So let's circle back to the beginning: What do we do when someone more or less blows off that we're an HSP by insisting we have social anxiety? How do we deal with that without being hurt?

Take a deep breath!

The first thing to remember is that they are, most likely, not being mean; they are trying to be helpful. The second thing to remember is that they are operating from a place of limited knowledge, and possibly even ignorance.

One of the things I've often said to people is that, "I just have certain sensitivities that make it so that I am best off taking regular mental health breaks."

Unless the person I am talking to is genuinely interested, I avoid detailed explanations and stick to broad generalizations. Almost everyone has heard of the idea of taking a mental health day when work is stressing them out, so I find it to be a good reference point.

I also point out that different people are affected by different things. An easy-to-understand analogy I have used many times is sunshine and sunburns.

"You know how some people can be out in the sun all day and just tan, while others turn bright red in 15 minutes? Think of it as my brain 'getting sunburned' more quickly than other people's brains."

It's surprising how many people understand that explanation, especially when I add that people who can't go in the sun much aren't afraid of the sun, they just burn easily.

Final Thoughts

  • Remember that being a highly sensitive person is not the same thing as having social anxiety. Whatever someone might think or believe, there are more than 20 years of clinical research to show there is a difference.
  • Getting in an argument with someone will probably be futile. Especially if they seem to have already made up their mind and are not open to new information. At that point, just step away!

Thank you for reading! Please leave a comment below, if you have anything to add, suggest, disagree with, or anything else.

Source

How Familiar Are You with High Sensitivity?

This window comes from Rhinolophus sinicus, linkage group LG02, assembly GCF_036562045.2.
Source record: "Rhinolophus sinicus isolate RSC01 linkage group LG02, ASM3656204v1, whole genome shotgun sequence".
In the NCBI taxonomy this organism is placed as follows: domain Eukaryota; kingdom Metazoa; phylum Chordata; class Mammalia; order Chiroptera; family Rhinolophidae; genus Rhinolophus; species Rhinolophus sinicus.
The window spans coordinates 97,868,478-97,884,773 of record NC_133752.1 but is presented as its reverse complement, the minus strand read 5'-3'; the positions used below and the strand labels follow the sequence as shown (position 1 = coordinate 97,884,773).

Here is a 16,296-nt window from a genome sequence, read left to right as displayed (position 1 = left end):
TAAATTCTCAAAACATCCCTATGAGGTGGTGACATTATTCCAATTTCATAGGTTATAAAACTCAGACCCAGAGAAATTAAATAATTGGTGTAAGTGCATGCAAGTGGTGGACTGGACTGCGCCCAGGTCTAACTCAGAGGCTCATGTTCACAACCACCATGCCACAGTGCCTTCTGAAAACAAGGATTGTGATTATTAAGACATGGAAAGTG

You might consider taking the brief and totally free Sensitivity Self Test on Dr. Elaine Aron's website.

A Life Changing Book for the Highly Sensitive

The Highly Sensitive Person: How to Thrive When the World Overwhelms You
The Highly Sensitive Person: How to Thrive When the World Overwhelms You

First published in 1996, this is the definitive book about the HSP trait. I first read it in 1997, and it helped change my life from a state of confusion and distress to living with authenticity without being defined by my sensitivity. It's a must read!

 

© 2018 Peter Messerschmidt

What Do You Think? Are You an HSP Who has Been Told You Have Social Anxiety? Do You Think the Two Overlap? How Do You Cope? Leave a Comment!

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    • HSP Connections profile imageAUTHOR

      Peter Messerschmidt 

      2 weeks ago from Port Townsend, WA, USA

      Hi Ellison, thanks for your comment. I'm glad you found the article useful!

    • Ellison Hartley profile image

      Ellison Hartley 

      4 weeks ago from Maryland, USA

      I have social anxiety and have been told I'm highly sensitive, though I don't feel that I'm. Great article by the way!

    • profile image

      Kelly 

      4 weeks ago

      This article has nailed it for me. I am a casualty of the current downturn in the Petroleum Industry and have now been off work for almost a year. My task is to look for work but deep down I am reluctant and have thus been procrastinating with the whole job search thing entirely. This quote from your article pretty much sums up how I feel:

      What I do feel is a hesitation/unwillingness to experience the overstimulation. It doesn't feel good. And I know it will come, and I know that there's nothing I can do about it... except leave.

      Compounding my reluctance is the fact that I couldn’t “just leave” when at work.

      I dislike explaining myself to those who pass judgement and go on to verbalize my “shortcomings” or “weaknesses” as they see them, so I usually end up pulling a chameleon act everyday to avoid the false, unsolicited opinions altogether. This leaves me feeling frustrated, depleted and unable to be my true self. Any wonder why the reluctance toward getting back to work?

      Thoughts?